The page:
Around one in six people say cash is still a necessity despite the growth in new ways to pay, a report has found.
Some 17% of people believe cash is an economic necessity, according to the interim findings of the Access to Cash Review.
The initiative is being funded by ATM network Link, which said the review is independent from it.
It was set up in July with the aim of understanding consumer needs and the implications for cash access requirements over the next five to 15 years.
Cash use has declined rapidly in recent years, as alternative ways to pay such as contactless payments have seen a rapid growth in popularity.
But some people still rely heavily on using notes and coins and there have been concerns that bank branch and ATM closures could make it harder for people to access physical money.
Three quarters (74%) of people worry that going cashless would take away people’s right to choose, while 72% believe that vulnerable groups of people would be more likely to get scammed or defrauded if this happened, the review found.
Chaired by Natalie Ceeney, a former chief executive of the Financial Ombudsman Service, the review warned that if the UK moves too fast towards being “cashless” without including all parts of society, millions of people could be left behind.
Rural communities with poor broadband and mobile connectivity could be particularly at risk by restricted access to cash, as could people juggling tight budgets who use cash to help them stay out of debt, the review said.
Cash can also give financial independence to people in a difficult or abusive relationship.
The research also found people are quite evenly split on whether there will be a cashless future in their lifetime.
Just over four in 10 people believe it will happen, compared with 38% who believe it will not.
Ms Ceeney said: “The decline in the use of cash has been dramatic, and with rapid technology development and adoption this trend will continue.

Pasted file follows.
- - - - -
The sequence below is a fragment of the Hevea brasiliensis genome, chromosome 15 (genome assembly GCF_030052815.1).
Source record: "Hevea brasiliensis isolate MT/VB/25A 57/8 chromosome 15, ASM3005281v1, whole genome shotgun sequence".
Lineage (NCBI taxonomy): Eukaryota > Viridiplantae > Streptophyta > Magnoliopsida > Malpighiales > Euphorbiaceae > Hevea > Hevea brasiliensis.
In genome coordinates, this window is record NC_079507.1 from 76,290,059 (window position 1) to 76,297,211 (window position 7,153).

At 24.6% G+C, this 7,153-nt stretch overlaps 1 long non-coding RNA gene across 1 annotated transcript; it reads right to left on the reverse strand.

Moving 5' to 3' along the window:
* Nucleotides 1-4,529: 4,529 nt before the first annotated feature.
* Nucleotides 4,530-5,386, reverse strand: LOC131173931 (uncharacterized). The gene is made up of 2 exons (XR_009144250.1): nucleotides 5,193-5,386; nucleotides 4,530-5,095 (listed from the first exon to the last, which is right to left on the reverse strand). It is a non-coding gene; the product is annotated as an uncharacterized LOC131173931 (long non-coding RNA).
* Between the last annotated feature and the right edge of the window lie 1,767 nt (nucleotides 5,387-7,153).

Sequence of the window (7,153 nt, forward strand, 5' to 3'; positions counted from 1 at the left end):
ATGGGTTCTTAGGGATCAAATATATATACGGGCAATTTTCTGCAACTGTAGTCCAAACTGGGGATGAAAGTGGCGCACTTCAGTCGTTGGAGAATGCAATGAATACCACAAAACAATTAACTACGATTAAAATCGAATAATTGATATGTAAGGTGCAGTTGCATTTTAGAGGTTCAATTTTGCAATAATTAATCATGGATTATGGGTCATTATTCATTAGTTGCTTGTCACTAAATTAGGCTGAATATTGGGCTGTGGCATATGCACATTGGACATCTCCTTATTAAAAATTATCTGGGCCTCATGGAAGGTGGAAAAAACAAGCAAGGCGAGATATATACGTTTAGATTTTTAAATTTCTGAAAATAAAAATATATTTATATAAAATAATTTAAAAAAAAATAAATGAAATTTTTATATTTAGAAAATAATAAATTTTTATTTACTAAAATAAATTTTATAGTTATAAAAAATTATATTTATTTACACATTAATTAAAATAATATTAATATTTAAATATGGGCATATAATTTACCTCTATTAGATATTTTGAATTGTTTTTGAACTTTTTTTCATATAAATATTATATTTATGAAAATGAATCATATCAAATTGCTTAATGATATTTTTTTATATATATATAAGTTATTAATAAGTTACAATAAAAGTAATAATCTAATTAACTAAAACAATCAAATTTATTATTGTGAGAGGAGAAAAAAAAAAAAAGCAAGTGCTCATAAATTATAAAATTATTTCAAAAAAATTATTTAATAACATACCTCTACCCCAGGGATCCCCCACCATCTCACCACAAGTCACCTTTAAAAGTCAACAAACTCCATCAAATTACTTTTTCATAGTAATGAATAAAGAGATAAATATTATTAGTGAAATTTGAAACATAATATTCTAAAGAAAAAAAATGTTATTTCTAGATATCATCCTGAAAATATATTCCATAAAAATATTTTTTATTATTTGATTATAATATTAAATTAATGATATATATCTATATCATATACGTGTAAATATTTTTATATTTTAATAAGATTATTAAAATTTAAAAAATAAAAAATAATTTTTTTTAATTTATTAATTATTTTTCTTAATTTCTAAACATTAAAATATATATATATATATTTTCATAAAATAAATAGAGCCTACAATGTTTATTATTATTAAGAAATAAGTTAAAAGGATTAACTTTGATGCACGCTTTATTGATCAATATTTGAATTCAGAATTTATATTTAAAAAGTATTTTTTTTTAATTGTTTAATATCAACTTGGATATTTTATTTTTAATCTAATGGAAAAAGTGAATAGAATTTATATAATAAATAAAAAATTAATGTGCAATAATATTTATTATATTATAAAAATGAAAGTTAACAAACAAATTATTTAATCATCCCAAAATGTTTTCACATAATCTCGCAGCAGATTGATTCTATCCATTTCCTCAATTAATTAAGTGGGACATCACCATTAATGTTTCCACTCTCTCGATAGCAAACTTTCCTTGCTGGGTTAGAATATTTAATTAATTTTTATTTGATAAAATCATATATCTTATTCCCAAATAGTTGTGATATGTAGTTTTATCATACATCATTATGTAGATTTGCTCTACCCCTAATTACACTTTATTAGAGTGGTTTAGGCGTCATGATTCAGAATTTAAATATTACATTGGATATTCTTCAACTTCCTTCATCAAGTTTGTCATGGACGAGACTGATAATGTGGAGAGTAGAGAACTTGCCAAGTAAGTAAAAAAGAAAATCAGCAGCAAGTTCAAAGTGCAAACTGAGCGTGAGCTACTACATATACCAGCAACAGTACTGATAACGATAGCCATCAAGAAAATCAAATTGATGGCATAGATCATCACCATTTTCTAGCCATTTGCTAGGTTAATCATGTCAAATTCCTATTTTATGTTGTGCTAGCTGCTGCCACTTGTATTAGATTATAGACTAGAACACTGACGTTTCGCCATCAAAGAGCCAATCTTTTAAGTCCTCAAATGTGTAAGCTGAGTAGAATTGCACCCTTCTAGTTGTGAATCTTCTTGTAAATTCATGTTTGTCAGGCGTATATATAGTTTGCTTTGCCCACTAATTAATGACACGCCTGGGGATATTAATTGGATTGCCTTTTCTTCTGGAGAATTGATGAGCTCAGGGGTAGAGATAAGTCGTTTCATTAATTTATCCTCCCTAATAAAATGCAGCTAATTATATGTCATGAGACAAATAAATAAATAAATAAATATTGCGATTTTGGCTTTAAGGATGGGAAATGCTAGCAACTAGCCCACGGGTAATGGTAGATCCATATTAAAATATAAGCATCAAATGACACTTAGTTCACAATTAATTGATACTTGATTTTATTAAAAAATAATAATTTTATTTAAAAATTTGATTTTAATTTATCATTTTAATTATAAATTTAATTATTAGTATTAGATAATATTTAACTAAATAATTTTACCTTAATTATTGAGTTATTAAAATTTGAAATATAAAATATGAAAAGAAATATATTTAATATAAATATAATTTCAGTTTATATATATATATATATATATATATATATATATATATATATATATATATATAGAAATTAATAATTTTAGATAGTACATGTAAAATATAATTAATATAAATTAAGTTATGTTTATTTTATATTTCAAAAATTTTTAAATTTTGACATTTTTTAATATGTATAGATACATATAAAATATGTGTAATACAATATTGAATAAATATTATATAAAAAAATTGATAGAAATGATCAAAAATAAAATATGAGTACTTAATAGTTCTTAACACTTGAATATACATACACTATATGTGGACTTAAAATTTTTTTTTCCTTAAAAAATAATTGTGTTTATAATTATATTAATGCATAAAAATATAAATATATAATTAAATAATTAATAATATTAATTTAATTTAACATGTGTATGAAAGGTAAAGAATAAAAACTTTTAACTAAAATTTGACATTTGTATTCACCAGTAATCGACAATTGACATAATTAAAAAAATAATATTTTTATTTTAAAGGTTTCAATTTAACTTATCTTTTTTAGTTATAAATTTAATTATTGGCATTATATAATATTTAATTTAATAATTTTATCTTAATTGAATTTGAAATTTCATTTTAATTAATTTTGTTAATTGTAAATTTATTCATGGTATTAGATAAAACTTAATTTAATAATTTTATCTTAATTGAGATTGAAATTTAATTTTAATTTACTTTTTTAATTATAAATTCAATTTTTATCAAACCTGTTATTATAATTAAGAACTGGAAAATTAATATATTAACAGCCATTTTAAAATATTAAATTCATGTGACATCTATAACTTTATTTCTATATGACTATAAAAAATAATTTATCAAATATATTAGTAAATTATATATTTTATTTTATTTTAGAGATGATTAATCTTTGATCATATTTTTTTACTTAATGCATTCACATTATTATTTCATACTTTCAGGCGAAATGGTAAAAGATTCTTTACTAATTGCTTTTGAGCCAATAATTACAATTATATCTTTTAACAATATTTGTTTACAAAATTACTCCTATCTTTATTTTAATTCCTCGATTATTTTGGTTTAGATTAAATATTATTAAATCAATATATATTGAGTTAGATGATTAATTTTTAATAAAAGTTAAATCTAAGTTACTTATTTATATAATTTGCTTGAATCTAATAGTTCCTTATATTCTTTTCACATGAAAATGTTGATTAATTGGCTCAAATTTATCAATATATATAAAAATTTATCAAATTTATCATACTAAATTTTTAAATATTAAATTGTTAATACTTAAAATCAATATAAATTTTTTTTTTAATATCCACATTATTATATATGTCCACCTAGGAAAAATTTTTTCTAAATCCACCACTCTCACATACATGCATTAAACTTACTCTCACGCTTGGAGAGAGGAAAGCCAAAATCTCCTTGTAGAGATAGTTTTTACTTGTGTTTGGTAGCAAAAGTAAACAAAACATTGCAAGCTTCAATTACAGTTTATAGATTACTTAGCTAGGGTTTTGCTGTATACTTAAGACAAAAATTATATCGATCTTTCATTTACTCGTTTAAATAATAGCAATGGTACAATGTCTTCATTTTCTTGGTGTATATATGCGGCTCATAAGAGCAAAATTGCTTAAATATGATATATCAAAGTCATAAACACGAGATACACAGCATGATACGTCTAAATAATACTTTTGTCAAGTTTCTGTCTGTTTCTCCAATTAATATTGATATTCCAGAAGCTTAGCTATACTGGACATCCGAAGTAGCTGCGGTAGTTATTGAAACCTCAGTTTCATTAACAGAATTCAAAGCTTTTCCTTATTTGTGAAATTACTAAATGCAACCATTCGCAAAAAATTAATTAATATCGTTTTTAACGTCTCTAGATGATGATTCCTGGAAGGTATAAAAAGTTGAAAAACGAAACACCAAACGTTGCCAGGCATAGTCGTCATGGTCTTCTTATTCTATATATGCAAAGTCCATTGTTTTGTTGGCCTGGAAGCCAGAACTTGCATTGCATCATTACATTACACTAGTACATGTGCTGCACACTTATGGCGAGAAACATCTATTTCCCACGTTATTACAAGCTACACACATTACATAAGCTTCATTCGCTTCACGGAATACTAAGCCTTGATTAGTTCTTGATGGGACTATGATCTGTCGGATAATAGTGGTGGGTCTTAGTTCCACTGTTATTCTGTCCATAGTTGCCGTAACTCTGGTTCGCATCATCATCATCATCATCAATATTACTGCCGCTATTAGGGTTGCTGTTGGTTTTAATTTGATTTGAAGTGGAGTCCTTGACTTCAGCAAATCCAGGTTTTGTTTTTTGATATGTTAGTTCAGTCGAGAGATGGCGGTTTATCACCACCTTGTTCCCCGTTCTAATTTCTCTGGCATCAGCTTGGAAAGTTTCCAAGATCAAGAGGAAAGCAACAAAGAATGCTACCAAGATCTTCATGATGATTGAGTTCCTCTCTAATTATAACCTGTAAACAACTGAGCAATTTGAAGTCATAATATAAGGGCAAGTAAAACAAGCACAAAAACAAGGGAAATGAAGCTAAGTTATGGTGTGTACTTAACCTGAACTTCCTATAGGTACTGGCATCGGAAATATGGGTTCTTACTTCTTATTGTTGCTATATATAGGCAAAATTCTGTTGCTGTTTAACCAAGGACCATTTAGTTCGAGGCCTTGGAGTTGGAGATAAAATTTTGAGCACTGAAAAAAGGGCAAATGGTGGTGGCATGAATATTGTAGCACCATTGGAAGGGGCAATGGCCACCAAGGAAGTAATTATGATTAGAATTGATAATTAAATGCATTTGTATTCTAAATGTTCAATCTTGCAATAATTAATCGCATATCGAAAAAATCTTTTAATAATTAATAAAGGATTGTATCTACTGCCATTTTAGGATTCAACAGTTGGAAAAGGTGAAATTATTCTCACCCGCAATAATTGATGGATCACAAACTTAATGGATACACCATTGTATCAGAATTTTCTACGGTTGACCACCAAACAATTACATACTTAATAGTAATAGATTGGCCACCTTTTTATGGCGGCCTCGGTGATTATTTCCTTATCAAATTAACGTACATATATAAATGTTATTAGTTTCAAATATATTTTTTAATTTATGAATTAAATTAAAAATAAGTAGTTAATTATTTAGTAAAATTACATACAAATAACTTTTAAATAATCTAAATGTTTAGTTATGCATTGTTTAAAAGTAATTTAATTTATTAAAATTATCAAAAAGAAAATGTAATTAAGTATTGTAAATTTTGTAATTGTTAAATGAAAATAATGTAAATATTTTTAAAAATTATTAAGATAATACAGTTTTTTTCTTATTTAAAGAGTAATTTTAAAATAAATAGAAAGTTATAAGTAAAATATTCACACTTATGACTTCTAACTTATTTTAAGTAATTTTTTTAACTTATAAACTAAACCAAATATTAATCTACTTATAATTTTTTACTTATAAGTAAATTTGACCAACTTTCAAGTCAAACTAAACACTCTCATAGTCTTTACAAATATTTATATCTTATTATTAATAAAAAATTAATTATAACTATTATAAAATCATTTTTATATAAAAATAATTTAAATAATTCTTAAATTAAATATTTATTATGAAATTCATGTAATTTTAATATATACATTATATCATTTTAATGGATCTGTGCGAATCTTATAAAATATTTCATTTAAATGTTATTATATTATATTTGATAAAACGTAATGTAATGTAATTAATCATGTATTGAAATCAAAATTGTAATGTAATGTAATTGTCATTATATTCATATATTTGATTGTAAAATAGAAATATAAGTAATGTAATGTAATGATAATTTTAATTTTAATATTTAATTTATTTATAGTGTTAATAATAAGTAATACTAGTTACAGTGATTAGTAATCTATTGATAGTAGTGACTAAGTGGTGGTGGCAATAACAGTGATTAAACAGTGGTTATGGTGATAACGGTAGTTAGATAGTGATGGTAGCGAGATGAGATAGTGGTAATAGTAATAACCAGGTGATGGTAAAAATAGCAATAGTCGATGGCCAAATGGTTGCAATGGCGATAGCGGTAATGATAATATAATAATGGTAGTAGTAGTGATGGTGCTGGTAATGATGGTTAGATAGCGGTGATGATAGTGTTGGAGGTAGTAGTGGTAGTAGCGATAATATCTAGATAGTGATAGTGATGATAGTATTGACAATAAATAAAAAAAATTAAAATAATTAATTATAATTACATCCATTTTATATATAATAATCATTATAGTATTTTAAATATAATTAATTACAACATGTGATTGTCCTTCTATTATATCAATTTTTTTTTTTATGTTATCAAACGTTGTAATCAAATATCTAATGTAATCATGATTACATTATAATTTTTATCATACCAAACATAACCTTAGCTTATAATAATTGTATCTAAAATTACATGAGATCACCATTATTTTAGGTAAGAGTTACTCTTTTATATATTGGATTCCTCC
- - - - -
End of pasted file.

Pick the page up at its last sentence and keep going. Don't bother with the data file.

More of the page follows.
“But for millions of people in the UK, cash is not a choice, it’s a necessity.
“If we don’t plan carefully for a world of lower cash – in other words, if we sleepwalk into a cashless society – millions of people will be left behind.”
So far, the review has gathered evidence from more than 120 organisations from across the leisure, retail, financial, charity and business sectors and has travelled the country taking evidence from people.
An online survey of 2,000 people across the UK was also carried out.
The review will publish its full report and recommendations in early 2019, with suggestions for Government, regulators and others.
Martin Lewis, founder of MoneySavingExpert.com, said: “Many, especially the more affluent and technologically savvy, now live mostly cashless lives.
“That’s exactly why protecting access to cash is so important.”
Ben Broadbent, deputy governor for monetary policy at the Bank of England, said: “We believe it is important the public has choice in how they make payments.
“The UK has seen a decline in the use of cash.
“However, we also think that cash is likely to remain a very important part of the payments landscape for a long time.
“It is true that an unmanaged decline in cash use could limit choice for people and businesses who prefer to use cash.”
Nicky Morgan, chair of the Treasury Committee, said: “The future of cash in this country is a hugely important issue.
“With bank branches and ATMs closing, and consumer preferences changing, it’s right that this topic is being rigorously analysed before events overtake us.”
Jenni Allen, managing director of Which? Money, said: “It is vital that everyone has the option to use cash for as long as they need to – and continuing the unplanned drift towards a cashless society is not an option if we are to protect almost half the population for whom cash is a necessity.
“The Government should urgently give a financial regulator or the Bank of England a duty to protect access to cash and examine the issues driving change in the payments sector, to ensure no-one is left behind as digital payments grow in popularity.”
Eric Leenders, managing director, personal finance at UK Finance, said maintaining access to cash is vital to ensure no customer is left behind.
He said: “From over-the-counter withdrawals through 11,500 Post Offices and cashback from retailers, to investment in ATMs and mobile bank branches to reach more rural communities, the finance industry is using a range of solutions.”